This is how Israel held a massive music festival by calling it a protest
Israel just held what may be the first large live music gathering since the coronavirus pandemic shut down the industry. And, they used a loophole to do it. On May 21, some 3,000 people gather at Charles Clore Park in Tel Aviv for what they were calling a protest.
The event, called “Behind the Scenes: an Assembly of Solidarity” was a protest that featured live musical acts from the likes of Aviv Geffen and Rita. The protest was focused on bringing back live music and provide more support to workers whose livelihoods depend on the music and entertainment industries.
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The coronavirus pandemic began massively impacting the entertainment industry back in March. Film studios ground to a halt as theatrical releases were delayed and production ceased to continue. Live Nation and AEG immediately halted all of their ongoing and future spring tours and the entire music industry saw a wave of postponements and cancellations.
Slowly, around the world governments are starting to ease regulations on society and businesses are beginning to open back up. Well, Tel Aviv didn't really want to wait as long.
According to Billboard, the event was organized by Israeli entrepreneurs Inbar and Marius Nacht. It only took them days to plan the "protest," and they also formed a fund to support some of the 170,000 unemployed industry workers. Staff of the event were paid but the main acts played for free.
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So what did it look like? Well, attendees were permitted to enter the park if they were wearing face masks and were advised to stay six feet apart. This allegedly proved hard to enforce and as the night went on, health regulations were ignored. According to Billboard, hundreds went without masks and stood side by side.
The event was also allegedly back by Tel Aviv's mayor and police department.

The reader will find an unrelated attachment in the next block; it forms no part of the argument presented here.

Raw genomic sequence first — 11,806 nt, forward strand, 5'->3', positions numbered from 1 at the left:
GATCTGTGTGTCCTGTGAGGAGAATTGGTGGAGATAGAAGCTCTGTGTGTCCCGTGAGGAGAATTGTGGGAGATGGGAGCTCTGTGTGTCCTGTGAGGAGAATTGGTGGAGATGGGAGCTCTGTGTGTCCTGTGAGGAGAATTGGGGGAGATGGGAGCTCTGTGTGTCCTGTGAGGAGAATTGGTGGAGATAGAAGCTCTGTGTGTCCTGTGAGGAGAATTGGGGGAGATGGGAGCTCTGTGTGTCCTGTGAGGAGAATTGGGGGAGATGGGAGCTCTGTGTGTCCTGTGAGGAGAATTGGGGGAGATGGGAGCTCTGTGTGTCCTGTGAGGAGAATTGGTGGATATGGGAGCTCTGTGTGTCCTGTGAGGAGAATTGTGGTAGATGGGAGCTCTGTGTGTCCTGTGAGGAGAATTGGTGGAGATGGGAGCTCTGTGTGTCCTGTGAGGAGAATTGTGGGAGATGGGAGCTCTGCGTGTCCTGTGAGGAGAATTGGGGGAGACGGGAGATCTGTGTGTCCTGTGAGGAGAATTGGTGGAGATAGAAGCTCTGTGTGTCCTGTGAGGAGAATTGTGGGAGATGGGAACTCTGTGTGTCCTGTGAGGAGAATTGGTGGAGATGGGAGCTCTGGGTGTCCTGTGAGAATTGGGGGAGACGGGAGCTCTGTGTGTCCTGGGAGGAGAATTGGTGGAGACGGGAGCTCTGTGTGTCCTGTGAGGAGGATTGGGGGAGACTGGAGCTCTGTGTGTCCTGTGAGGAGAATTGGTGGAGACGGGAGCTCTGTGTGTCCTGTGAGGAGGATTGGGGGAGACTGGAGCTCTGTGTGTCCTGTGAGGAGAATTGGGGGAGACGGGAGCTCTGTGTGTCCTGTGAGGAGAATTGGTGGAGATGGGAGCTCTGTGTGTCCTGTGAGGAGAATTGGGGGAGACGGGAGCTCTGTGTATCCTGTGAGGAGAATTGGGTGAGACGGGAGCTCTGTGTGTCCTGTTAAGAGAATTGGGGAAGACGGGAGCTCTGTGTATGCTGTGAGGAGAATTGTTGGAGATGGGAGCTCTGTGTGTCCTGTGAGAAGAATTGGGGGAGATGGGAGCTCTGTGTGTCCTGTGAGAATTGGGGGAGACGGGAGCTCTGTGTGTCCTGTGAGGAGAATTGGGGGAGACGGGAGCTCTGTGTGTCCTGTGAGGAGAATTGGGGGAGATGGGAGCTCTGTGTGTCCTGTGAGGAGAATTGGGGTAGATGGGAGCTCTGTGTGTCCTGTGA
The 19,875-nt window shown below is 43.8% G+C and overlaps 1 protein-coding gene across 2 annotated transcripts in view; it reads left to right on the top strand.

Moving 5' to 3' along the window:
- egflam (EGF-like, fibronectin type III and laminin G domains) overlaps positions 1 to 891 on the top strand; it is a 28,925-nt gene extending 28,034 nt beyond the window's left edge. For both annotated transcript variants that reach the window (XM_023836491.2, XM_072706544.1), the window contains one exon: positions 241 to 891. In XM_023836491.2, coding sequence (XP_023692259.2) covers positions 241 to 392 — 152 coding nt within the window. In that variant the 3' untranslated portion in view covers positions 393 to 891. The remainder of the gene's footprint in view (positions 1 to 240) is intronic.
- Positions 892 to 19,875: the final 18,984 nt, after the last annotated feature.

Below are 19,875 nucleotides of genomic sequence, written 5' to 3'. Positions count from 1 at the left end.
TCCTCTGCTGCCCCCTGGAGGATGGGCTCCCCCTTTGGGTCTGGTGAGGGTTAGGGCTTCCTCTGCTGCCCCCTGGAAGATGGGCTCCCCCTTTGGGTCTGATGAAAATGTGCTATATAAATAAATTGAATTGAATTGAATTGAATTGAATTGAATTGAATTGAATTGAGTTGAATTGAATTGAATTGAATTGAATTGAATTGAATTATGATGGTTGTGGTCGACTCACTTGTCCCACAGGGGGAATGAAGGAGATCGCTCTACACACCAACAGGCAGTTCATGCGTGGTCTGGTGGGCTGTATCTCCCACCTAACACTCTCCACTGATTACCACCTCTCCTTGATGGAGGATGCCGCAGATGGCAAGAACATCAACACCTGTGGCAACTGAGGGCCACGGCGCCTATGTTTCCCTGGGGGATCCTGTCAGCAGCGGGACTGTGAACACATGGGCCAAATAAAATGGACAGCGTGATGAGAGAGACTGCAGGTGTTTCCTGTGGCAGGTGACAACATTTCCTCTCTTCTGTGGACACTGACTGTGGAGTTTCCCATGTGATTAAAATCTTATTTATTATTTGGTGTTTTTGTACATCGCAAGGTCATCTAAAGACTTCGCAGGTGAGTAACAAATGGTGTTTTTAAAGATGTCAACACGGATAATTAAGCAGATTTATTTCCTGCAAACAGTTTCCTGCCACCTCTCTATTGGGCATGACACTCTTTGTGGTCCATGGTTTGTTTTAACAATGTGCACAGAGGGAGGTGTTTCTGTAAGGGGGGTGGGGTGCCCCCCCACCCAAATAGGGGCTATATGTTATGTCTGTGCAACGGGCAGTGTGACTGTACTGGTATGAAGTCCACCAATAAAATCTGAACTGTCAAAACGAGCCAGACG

“[Coronavirus] has left many singers, actors and backstage workers with no income and uncertainty about when they'll be able to earn a living again,” Tel Aviv Mayor Ron Huldai said on stage at the event. “This is the cry of an entire industry that needs answering. The responsibility lies first and foremost with the Israeli government and I’m appealing from here — Don't forget the culture!”
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Israel has seem a drastic decline in the number of coronavirus cases in recent weeks. Children have returned to school and shopping centers were also reopened. But, they still have reported 16,670 cases and 279 deaths. With that being said, Israel could be heading for a potential second wave of coronavirus. Only time will tell.
All in all, the protest seemed to be about people shifting their focus. It went from isolation and moved towards helping industry workers.
"It is so moving to see the thousands who came here, it was such a strange and psychotic period but we're here to support our friends and wonderful crew members, not knowing where we'd be without them," Geffen said. “I met with the new Minister [of Culture and Sports], who realizes the magnitude of distress and it appears live shows will soon re-start and music will return to Israel, because music is meaning. Music is our prayer.”
See what the Tel Aviv event looked like below.
More videos and images can be seen here.
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